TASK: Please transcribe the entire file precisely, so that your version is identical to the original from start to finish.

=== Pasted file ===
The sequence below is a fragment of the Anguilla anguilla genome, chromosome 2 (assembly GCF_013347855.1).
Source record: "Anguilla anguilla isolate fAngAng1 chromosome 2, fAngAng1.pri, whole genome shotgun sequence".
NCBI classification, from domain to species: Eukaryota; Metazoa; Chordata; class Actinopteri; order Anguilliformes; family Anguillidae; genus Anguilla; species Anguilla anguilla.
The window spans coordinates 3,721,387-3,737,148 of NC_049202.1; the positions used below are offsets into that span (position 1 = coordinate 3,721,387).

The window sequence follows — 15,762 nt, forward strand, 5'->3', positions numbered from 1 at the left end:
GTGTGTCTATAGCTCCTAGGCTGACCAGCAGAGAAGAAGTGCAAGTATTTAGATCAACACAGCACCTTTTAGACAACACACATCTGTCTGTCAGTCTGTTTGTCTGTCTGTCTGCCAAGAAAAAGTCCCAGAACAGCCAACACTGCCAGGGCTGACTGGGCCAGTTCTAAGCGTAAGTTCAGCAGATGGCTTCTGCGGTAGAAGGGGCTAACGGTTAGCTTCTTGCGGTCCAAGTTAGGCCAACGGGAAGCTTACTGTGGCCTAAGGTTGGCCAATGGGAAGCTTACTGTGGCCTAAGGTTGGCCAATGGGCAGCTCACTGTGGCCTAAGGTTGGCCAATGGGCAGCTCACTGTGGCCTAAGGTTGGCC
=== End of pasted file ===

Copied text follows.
The sequence below is a fragment of the Anguilla anguilla genome, chromosome 2 (assembly GCF_013347855.1).
Source record: "Anguilla anguilla isolate fAngAng1 chromosome 2, fAngAng1.pri, whole genome shotgun sequence".
NCBI classification, from domain to species: Eukaryota; Metazoa; Chordata; class Actinopteri; order Anguilliformes; family Anguillidae; genus Anguilla; species Anguilla anguilla.
The window spans coordinates 3,721,387-3,737,148 of NC_049202.1; the positions used below are offsets into that span (position 1 = coordinate 3,721,387).

The window sequence follows — 15,762 nt, forward strand, 5'->3', positions numbered from 1 at the left end:
GTGTGTCTATAGCTCCTAGGCTGACCAGCAGAGAAGAAGTGCAAGTATTTAGATCAACACAGCACCTTTTAGACAACACACATCTGTCTGTCAGTCTGTTTGTCTGTCTGTCTGCCAAGAAAAAGTCCCAGAACAGCCAACACTGCCAGGGCTGACTGGGCCAGTTCTAAGCGTAAGTTCAGCAGATGGCTTCTGCGGTAGAAGGGGCTAACGGTTAGCTTCTTGCGGTCCAAGTTAGGCCAACGGGAAGCTTACTGTGGCCTAAGGTTGGCCAATGGGAAGCTTACTGTGGCCTAAGGTTGGCCAATGGGCAGCTCACTGTGGCCTAAGGTTGGCCAATGGGCAGCTCACTGTGGCCTAAGGTTGGCC